Figure 8: Relative changes in the -dependence of as measured on lattices. The width of the peak decreases only mildly.

To further study how the strength of the transition changes we investigate the width of the renormalized chiral susceptibility. In figure 8 we plot the susceptibility divided by its maximum value as a function of for three different values of the magnetic field for the lattices. We find that, although the height of the peak in grows significantly (by almost a factor of 2 between and the largest , see also upper left panel of figure 5), the width of the peak is only mildly affected by the magnetic field. In particular, the width of the peak at half maximum decreases from MeV to MeV as the external field is increased from zero to . We find a very similar behavior on the and lattices. From this analysis our final conclusions are that the width of the transition decreases only mildly with increasing magnetic field, and as the finite size scaling analysis has shown, the transition remains an analytic crossover at least up to GeV.

9 The phase diagram

Finally, using the fitted two-dimensional surfaces of section 6, we study the observables as functions of the temperature, along the lines of constant magnetic field. In particular we analyze the renormalized chiral susceptibility , the renormalized chiral condensate and the strange quark number susceptibility . For the latter two observables we determine the pseudocritical temperature as the inflection points of the curves, while for the former we calculate the position of the maximum value of the observable. The results are shown in figure 9.

Figure 9: The phase diagram of QCD in the plane, determined from the renormalized chiral condensate (upper left panel), the renormalized chiral susceptibility (upper right) and the strange quark number susceptibility (lower panel).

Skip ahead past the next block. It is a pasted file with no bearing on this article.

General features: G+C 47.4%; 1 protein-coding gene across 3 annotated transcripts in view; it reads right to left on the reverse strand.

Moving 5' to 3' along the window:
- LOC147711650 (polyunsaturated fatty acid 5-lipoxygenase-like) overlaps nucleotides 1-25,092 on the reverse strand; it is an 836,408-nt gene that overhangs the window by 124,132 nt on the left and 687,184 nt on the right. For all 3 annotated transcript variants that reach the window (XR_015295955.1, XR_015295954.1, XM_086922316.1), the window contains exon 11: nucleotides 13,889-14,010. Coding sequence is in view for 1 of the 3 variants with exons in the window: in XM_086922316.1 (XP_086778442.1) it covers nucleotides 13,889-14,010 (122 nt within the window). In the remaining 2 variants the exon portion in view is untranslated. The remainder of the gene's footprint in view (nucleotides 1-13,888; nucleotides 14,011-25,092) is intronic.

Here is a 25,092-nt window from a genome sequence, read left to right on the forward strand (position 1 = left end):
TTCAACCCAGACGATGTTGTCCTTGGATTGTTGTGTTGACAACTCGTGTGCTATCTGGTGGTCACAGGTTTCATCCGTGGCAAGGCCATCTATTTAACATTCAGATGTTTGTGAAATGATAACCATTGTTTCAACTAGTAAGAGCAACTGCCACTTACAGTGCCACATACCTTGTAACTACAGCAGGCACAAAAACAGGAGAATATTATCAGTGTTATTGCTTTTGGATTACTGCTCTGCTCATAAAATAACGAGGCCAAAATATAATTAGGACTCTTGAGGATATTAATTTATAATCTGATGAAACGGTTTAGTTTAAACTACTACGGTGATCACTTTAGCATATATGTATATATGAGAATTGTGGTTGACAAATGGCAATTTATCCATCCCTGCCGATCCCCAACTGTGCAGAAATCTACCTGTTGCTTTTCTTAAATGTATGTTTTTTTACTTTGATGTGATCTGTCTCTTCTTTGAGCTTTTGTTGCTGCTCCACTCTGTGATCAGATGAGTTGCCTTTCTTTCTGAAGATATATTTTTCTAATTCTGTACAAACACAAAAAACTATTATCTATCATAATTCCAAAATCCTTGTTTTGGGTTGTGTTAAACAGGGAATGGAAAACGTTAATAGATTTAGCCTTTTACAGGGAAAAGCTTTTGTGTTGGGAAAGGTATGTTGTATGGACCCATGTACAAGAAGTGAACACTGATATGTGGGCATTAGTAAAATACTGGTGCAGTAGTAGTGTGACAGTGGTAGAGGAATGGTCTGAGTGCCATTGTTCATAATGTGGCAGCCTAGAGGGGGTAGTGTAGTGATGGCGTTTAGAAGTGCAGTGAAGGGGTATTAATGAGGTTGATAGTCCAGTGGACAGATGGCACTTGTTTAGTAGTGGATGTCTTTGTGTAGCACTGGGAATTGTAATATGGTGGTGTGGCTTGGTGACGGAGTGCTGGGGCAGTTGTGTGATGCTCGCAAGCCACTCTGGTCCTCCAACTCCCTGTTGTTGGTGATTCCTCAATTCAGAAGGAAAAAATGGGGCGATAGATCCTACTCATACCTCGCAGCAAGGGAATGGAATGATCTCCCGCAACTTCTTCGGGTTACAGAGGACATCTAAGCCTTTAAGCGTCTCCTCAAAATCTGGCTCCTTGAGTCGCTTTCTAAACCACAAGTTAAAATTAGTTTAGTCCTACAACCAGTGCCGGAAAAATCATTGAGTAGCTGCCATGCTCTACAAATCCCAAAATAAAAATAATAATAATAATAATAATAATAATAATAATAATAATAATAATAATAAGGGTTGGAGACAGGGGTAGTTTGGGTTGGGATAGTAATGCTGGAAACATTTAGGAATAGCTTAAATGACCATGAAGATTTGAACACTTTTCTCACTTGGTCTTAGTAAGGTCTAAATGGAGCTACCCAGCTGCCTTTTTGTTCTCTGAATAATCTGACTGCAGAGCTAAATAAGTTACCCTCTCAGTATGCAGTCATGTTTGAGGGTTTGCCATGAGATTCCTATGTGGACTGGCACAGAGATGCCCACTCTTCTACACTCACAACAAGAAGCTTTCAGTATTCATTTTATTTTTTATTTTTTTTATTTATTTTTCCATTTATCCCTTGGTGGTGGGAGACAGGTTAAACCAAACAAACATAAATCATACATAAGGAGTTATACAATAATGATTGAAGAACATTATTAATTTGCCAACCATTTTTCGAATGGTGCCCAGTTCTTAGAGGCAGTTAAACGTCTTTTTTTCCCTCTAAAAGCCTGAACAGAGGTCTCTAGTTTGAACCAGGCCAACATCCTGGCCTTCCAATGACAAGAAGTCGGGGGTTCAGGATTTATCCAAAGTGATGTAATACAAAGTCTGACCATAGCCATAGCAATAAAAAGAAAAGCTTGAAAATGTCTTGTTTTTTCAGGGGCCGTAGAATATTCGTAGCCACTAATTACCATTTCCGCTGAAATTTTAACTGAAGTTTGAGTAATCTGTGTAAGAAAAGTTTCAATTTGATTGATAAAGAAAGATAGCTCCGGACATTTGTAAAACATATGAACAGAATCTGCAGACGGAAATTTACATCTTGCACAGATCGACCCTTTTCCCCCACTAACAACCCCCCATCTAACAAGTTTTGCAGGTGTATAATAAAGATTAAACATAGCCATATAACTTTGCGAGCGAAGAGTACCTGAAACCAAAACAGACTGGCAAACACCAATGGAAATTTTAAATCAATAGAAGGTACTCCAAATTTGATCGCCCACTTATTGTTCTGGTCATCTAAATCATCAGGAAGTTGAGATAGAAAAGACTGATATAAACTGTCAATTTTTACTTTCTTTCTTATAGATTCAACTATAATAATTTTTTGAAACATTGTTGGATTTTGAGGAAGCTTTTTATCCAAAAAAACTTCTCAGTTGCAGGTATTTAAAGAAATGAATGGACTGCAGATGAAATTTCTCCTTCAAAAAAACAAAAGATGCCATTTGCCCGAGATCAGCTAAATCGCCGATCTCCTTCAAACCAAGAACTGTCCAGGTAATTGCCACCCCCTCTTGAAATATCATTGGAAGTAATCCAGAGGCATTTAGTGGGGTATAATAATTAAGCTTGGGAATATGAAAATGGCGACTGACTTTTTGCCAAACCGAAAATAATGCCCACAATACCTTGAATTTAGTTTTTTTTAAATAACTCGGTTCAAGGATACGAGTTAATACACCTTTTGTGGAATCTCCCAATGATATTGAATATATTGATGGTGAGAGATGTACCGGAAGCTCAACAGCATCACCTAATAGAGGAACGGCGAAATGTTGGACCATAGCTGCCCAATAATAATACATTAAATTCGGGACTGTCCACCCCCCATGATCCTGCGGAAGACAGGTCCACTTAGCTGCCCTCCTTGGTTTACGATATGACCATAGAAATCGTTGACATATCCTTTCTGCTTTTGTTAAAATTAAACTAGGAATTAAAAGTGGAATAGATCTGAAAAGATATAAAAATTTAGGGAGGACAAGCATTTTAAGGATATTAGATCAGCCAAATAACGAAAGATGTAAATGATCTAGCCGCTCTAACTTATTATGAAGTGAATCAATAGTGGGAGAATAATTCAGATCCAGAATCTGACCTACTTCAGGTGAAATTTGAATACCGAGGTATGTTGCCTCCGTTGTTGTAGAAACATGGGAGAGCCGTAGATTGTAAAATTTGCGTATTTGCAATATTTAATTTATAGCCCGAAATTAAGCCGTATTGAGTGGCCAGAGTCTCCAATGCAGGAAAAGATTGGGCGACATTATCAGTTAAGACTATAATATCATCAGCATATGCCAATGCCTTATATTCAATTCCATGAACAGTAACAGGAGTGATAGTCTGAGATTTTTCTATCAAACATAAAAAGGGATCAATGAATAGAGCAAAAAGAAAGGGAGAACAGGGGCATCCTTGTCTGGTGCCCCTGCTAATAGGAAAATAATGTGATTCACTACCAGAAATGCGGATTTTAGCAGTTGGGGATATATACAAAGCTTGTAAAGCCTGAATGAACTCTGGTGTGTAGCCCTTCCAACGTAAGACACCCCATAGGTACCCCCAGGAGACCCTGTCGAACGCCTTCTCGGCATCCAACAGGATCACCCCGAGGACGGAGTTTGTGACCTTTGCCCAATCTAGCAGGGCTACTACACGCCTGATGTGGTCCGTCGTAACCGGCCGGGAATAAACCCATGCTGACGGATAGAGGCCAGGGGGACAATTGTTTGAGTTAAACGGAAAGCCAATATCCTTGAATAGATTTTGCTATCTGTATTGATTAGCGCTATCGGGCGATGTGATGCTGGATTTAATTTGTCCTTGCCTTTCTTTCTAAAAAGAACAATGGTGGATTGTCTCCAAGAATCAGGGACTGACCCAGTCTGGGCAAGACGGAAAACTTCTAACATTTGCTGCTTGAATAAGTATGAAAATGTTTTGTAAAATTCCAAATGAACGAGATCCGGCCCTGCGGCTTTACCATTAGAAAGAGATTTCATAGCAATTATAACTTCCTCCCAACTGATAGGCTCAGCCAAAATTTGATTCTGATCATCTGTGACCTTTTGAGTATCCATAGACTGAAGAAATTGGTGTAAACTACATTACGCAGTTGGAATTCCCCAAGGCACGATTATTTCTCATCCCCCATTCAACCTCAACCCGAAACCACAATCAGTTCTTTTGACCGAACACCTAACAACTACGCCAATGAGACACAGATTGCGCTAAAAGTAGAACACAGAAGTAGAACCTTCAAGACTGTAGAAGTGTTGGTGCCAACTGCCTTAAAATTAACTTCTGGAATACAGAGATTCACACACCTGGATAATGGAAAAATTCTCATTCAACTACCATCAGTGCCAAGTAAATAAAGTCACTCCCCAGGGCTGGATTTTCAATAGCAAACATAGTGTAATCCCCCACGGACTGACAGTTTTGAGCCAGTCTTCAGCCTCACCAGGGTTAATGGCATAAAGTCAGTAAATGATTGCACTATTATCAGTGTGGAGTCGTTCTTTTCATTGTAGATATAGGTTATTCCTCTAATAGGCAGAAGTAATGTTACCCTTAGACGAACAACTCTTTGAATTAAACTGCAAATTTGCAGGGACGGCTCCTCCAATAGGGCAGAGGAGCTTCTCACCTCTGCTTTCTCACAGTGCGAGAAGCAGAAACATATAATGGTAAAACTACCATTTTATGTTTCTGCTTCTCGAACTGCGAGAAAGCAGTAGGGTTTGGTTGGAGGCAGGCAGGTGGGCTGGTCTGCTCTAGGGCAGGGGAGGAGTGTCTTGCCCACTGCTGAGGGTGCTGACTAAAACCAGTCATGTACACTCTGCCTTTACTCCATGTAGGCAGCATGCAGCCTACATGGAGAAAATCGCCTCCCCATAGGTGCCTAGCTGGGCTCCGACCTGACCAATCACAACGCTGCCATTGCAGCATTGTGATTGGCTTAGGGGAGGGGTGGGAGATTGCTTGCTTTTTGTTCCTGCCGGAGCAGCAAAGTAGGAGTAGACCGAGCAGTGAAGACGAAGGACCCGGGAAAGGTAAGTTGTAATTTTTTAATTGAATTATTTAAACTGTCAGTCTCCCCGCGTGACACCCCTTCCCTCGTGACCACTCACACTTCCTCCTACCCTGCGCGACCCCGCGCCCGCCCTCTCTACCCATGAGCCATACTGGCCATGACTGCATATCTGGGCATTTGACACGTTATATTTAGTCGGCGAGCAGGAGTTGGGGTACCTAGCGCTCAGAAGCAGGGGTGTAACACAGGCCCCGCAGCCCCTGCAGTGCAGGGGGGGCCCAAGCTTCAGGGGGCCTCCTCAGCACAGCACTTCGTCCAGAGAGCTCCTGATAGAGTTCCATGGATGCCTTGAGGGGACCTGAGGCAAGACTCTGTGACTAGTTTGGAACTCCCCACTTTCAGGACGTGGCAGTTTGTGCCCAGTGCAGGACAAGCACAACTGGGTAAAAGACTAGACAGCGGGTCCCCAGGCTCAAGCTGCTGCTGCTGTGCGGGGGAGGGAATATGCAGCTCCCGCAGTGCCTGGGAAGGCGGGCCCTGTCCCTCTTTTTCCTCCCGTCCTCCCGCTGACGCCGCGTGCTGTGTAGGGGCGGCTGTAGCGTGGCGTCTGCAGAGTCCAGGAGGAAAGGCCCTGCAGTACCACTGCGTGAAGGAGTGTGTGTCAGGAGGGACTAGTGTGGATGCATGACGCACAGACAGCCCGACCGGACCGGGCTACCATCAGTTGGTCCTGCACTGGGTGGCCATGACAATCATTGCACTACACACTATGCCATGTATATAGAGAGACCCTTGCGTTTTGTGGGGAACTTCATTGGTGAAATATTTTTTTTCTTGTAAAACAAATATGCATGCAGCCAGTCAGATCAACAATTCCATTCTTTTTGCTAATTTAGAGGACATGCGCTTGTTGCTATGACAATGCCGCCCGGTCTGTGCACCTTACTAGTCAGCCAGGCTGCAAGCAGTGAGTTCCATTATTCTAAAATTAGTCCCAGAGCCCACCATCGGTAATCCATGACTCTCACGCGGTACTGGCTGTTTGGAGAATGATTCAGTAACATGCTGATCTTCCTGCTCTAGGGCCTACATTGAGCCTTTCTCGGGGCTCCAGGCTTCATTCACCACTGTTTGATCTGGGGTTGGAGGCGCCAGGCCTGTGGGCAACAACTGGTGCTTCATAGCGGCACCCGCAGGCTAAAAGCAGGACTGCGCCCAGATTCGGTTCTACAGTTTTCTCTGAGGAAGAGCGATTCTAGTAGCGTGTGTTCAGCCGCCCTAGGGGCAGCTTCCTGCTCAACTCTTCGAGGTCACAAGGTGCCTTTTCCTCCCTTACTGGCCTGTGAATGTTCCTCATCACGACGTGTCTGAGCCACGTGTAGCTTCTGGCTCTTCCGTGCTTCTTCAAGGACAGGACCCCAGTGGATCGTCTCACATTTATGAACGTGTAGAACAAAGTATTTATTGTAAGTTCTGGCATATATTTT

To carry out the continuum extrapolation, we fit the results for for all three lattice spacings ( and ) together with an -dependent polynomial function of order four of the form . This ensures the scaling of the final results with . We obtain indicating good fit qualities. In order not to make the plots overcrowded, we only show error bars for the continuum curves. The error coming from the continuum extrapolation is estimated to be 2 MeV and is added to the statistical error in quadrature. The error in the lattice scale determination [54] propagates in the function and amounts to an additional MeV systematic error, which is not added to the errors for figure 9 since we find that it does not influence the shape of the curves.

As is clearly visible in figure 9, all three observables show that the pseudocritical temperature decreases with growing external field . Preliminary results for the Polyakov loop at one lattice spacing show a very similar decrease in , see appendix E. We observe that the strange susceptibility (which can be viewed as a quantity signaling the deconfinement transition) is the observable most sensitive to the external field. changes most drastically in this case, by almost MeV between and . We note that our results at are all consistent with earlier determinations of the pseudocritical temperature where the stout smeared staggered lattice action was used [59, 51, 60]. We mention that one would expect effects to become more pronounced as the magnetic field grows. However, the numerical data of the pseudocritical temperatures seem to scale well, even up to our maximum value of .